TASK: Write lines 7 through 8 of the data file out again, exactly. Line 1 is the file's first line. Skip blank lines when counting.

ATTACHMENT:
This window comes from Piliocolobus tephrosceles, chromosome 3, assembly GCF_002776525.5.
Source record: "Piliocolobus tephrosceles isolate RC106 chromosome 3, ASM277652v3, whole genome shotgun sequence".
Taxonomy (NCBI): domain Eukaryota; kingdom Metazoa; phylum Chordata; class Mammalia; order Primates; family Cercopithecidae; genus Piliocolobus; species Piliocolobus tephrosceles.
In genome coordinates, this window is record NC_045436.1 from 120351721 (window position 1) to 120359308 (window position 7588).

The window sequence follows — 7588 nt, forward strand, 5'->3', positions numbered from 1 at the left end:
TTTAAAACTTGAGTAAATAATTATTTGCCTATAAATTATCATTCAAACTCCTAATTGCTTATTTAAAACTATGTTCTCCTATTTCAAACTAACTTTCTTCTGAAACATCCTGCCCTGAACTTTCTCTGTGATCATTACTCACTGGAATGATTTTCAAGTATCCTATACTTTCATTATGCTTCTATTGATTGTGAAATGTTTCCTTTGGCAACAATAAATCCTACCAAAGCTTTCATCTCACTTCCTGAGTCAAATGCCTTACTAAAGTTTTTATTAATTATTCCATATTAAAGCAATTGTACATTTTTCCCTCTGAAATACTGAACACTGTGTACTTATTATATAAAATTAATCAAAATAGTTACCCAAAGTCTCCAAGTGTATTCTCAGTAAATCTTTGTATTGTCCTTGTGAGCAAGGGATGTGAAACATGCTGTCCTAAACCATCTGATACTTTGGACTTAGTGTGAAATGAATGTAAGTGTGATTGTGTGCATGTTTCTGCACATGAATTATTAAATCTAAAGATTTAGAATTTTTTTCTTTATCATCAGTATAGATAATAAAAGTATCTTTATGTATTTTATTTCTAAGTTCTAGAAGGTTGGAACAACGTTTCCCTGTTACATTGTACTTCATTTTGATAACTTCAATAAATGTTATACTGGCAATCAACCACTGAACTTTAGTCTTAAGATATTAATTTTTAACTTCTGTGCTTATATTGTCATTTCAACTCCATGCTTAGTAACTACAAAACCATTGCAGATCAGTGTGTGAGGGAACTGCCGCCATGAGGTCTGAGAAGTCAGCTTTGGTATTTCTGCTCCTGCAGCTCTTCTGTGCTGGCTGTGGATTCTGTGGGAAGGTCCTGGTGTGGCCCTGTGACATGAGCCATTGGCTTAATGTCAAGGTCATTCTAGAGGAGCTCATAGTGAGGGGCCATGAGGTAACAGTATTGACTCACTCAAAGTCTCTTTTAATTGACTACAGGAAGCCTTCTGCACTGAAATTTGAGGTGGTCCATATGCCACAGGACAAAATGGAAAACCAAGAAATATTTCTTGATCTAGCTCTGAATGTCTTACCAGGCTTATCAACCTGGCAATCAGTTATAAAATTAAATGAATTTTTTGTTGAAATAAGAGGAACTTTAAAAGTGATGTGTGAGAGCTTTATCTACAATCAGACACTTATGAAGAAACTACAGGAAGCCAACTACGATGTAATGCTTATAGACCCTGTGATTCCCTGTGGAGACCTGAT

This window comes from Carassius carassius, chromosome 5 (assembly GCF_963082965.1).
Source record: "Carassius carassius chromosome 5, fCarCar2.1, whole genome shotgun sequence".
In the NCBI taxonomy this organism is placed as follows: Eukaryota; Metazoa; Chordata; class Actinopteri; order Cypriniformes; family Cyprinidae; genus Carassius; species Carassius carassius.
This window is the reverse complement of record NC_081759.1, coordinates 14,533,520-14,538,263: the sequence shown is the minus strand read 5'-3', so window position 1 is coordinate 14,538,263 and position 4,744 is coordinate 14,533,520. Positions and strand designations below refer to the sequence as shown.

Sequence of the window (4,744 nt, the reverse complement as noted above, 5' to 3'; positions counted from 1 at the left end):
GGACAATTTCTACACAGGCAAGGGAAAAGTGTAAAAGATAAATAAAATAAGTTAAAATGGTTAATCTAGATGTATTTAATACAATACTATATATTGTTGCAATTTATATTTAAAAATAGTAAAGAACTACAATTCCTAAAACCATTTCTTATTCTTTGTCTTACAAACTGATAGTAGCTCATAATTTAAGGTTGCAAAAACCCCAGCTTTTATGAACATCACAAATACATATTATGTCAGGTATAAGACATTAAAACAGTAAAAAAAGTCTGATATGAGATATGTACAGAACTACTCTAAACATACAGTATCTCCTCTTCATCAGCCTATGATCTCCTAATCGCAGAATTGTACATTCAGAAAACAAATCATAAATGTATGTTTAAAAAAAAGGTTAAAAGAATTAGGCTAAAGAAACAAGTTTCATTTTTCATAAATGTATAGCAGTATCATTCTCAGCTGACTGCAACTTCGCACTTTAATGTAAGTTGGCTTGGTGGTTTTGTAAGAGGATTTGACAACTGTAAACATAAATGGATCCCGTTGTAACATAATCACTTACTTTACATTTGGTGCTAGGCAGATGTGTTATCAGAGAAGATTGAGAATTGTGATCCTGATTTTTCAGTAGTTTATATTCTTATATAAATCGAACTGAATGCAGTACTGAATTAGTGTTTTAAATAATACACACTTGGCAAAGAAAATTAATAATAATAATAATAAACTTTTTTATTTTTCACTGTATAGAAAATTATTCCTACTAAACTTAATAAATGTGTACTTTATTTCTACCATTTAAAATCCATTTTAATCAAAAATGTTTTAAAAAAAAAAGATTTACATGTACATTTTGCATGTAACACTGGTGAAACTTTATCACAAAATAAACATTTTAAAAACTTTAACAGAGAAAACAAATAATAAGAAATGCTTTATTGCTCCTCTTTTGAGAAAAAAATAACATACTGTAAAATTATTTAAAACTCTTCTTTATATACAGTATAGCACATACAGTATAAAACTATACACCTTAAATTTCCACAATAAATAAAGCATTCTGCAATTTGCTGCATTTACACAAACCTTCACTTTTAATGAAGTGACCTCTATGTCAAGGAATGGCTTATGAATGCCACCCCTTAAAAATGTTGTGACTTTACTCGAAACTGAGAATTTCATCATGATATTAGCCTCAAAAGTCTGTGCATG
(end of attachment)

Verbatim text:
This window comes from Carassius carassius, chromosome 5 (assembly GCF_963082965.1).
Source record: "Carassius carassius chromosome 5, fCarCar2.1, whole genome shotgun sequence".